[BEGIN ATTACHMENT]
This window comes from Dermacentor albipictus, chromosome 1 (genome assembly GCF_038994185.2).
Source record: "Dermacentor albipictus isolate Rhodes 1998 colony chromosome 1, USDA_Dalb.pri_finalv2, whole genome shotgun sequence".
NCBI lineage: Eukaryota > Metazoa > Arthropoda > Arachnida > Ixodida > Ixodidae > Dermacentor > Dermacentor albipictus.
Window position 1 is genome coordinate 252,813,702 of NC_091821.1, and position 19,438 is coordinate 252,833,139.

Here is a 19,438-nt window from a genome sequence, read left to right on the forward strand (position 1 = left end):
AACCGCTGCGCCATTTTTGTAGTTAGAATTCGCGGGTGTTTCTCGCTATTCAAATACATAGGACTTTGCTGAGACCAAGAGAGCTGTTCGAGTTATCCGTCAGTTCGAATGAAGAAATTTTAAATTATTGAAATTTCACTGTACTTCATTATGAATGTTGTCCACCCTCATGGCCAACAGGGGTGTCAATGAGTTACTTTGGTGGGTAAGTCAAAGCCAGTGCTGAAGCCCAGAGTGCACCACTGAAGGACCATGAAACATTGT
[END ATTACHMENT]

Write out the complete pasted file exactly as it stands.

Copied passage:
This window comes from Dermacentor albipictus, chromosome 1 (genome assembly GCF_038994185.2).
Source record: "Dermacentor albipictus isolate Rhodes 1998 colony chromosome 1, USDA_Dalb.pri_finalv2, whole genome shotgun sequence".
NCBI lineage: Eukaryota > Metazoa > Arthropoda > Arachnida > Ixodida > Ixodidae > Dermacentor > Dermacentor albipictus.
Window position 1 is genome coordinate 252,813,702 of NC_091821.1, and position 19,438 is coordinate 252,833,139.

Here is a 19,438-nt window from a genome sequence, read left to right on the forward strand (position 1 = left end):
AACCGCTGCGCCATTTTTGTAGTTAGAATTCGCGGGTGTTTCTCGCTATTCAAATACATAGGACTTTGCTGAGACCAAGAGAGCTGTTCGAGTTATCCGTCAGTTCGAATGAAGAAATTTTAAATTATTGAAATTTCACTGTACTTCATTATGAATGTTGTCCACCCTCATGGCCAACAGGGGTGTCAATGAGTTACTTTGGTGGGTAAGTCAAAGCCAGTGCTGAAGCCCAGAGTGCACCACTGAAGGACCATGAAACATTGT